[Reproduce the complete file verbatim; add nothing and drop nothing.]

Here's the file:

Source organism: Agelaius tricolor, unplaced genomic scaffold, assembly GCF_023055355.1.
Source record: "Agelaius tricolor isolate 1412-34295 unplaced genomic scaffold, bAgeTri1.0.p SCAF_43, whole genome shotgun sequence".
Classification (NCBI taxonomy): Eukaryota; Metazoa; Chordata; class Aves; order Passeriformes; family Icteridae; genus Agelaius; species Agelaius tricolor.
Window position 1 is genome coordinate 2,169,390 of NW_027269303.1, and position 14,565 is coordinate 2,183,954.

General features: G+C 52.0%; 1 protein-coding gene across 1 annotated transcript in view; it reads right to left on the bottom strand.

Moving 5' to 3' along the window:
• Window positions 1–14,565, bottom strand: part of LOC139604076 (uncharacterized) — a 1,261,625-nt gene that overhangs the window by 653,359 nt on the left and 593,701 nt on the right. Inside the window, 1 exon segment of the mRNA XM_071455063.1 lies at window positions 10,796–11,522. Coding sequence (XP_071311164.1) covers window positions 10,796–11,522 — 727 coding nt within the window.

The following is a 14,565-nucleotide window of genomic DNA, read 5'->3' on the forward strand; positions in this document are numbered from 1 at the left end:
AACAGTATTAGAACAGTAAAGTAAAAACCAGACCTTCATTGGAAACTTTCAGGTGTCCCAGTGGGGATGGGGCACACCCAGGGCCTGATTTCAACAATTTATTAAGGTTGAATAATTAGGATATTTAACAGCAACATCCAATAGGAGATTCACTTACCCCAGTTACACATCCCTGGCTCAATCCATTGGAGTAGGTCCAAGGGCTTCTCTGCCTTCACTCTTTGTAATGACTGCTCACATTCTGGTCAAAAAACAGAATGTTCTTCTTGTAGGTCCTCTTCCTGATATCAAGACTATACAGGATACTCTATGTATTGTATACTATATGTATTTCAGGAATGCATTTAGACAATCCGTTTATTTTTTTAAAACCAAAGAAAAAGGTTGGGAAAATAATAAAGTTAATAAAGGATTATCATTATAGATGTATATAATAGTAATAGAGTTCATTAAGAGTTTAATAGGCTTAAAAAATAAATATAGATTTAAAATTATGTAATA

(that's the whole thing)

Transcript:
Source organism: Agelaius tricolor, unplaced genomic scaffold, assembly GCF_023055355.1.
Source record: "Agelaius tricolor isolate 1412-34295 unplaced genomic scaffold, bAgeTri1.0.p SCAF_43, whole genome shotgun sequence".
Classification (NCBI taxonomy): Eukaryota; Metazoa; Chordata; class Aves; order Passeriformes; family Icteridae; genus Agelaius; species Agelaius tricolor.
Window position 1 is genome coordinate 2,169,390 of NW_027269303.1, and position 14,565 is coordinate 2,183,954.

General features: G+C 52.0%; 1 protein-coding gene across 1 annotated transcript in view; it reads right to left on the bottom strand.

Moving 5' to 3' along the window:
• Window positions 1–14,565, bottom strand: part of LOC139604076 (uncharacterized) — a 1,261,625-nt gene that overhangs the window by 653,359 nt on the left and 593,701 nt on the right. Inside the window, 1 exon segment of the mRNA XM_071455063.1 lies at window positions 10,796–11,522. Coding sequence (XP_071311164.1) covers window positions 10,796–11,522 — 727 coding nt within the window.

The following is a 14,565-nucleotide window of genomic DNA, read 5'->3' on the forward strand; positions in this document are numbered from 1 at the left end:
AACAGTATTAGAACAGTAAAGTAAAAACCAGACCTTCATTGGAAACTTTCAGGTGTCCCAGTGGGGATGGGGCACACCCAGGGCCTGATTTCAACAATTTATTAAGGTTGAATAATTAGGATATTTAACAGCAACATCCAATAGGAGATTCACTTACCCCAGTTACACATCCCTGGCTCAATCCATTGGAGTAGGTCCAAGGGCTTCTCTGCCTTCACTCTTTGTAATGACTGCTCACATTCTGGTCAAAAAACAGAATGTTCTTCTTGTAGGTCCTCTTCCTGATATCAAGACTATACAGGATACTCTATGTATTGTATACTATATGTATTTCAGGAATGCATTTAGACAATCCGTTTATTTTTTTAAAACCAAAGAAAAAGGTTGGGAAAATAATAAAGTTAATAAAGGATTATCATTATAGATGTATATAATAGTAATAGAGTTCATTAAGAGTTTAATAGGCTTAAAAAATAAATATAGATTTAAAATTATGTAATA